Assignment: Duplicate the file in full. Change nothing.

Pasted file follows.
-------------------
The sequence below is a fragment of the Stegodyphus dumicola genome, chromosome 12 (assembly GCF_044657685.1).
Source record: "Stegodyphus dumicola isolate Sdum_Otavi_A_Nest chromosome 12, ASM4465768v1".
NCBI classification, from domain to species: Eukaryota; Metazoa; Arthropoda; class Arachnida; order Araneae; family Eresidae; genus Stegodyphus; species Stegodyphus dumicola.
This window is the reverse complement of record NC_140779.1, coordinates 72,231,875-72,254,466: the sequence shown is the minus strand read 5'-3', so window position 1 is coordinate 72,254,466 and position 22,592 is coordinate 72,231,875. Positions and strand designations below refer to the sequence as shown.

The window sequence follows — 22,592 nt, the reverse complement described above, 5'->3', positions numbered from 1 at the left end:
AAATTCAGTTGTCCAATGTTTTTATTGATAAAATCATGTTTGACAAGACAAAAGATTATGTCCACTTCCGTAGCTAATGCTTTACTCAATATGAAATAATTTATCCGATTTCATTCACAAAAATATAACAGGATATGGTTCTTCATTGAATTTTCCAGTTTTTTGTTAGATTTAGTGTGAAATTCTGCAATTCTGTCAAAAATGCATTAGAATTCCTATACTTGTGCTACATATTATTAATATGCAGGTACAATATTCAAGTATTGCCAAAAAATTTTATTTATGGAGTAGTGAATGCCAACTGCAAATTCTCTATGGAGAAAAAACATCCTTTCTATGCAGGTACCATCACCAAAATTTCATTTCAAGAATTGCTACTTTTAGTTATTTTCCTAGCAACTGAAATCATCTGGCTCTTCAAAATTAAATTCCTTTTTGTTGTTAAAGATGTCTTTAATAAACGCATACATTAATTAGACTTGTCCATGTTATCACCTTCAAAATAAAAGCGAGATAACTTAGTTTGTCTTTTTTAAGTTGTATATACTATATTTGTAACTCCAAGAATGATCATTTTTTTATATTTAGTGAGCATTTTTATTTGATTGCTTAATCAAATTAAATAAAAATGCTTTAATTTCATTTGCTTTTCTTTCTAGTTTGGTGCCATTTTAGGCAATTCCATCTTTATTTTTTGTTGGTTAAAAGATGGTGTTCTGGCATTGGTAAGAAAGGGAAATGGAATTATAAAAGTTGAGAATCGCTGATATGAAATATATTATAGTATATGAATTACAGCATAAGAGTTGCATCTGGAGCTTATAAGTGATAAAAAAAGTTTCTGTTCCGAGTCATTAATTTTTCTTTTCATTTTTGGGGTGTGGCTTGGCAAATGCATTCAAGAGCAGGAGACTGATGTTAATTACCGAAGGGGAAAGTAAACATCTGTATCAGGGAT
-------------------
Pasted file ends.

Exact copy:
The sequence below is a fragment of the Stegodyphus dumicola genome, chromosome 12 (assembly GCF_044657685.1).
Source record: "Stegodyphus dumicola isolate Sdum_Otavi_A_Nest chromosome 12, ASM4465768v1".
NCBI classification, from domain to species: Eukaryota; Metazoa; Arthropoda; class Arachnida; order Araneae; family Eresidae; genus Stegodyphus; species Stegodyphus dumicola.
This window is the reverse complement of record NC_140779.1, coordinates 72,231,875-72,254,466: the sequence shown is the minus strand read 5'-3', so window position 1 is coordinate 72,254,466 and position 22,592 is coordinate 72,231,875. Positions and strand designations below refer to the sequence as shown.

The window sequence follows — 22,592 nt, the reverse complement described above, 5'->3', positions numbered from 1 at the left end:
AAATTCAGTTGTCCAATGTTTTTATTGATAAAATCATGTTTGACAAGACAAAAGATTATGTCCACTTCCGTAGCTAATGCTTTACTCAATATGAAATAATTTATCCGATTTCATTCACAAAAATATAACAGGATATGGTTCTTCATTGAATTTTCCAGTTTTTTGTTAGATTTAGTGTGAAATTCTGCAATTCTGTCAAAAATGCATTAGAATTCCTATACTTGTGCTACATATTATTAATATGCAGGTACAATATTCAAGTATTGCCAAAAAATTTTATTTATGGAGTAGTGAATGCCAACTGCAAATTCTCTATGGAGAAAAAACATCCTTTCTATGCAGGTACCATCACCAAAATTTCATTTCAAGAATTGCTACTTTTAGTTATTTTCCTAGCAACTGAAATCATCTGGCTCTTCAAAATTAAATTCCTTTTTGTTGTTAAAGATGTCTTTAATAAACGCATACATTAATTAGACTTGTCCATGTTATCACCTTCAAAATAAAAGCGAGATAACTTAGTTTGTCTTTTTTAAGTTGTATATACTATATTTGTAACTCCAAGAATGATCATTTTTTTATATTTAGTGAGCATTTTTATTTGATTGCTTAATCAAATTAAATAAAAATGCTTTAATTTCATTTGCTTTTCTTTCTAGTTTGGTGCCATTTTAGGCAATTCCATCTTTATTTTTTGTTGGTTAAAAGATGGTGTTCTGGCATTGGTAAGAAAGGGAAATGGAATTATAAAAGTTGAGAATCGCTGATATGAAATATATTATAGTATATGAATTACAGCATAAGAGTTGCATCTGGAGCTTATAAGTGATAAAAAAAGTTTCTGTTCCGAGTCATTAATTTTTCTTTTCATTTTTGGGGTGTGGCTTGGCAAATGCATTCAAGAGCAGGAGACTGATGTTAATTACCGAAGGGGAAAGTAAACATCTGTATCAGGGAT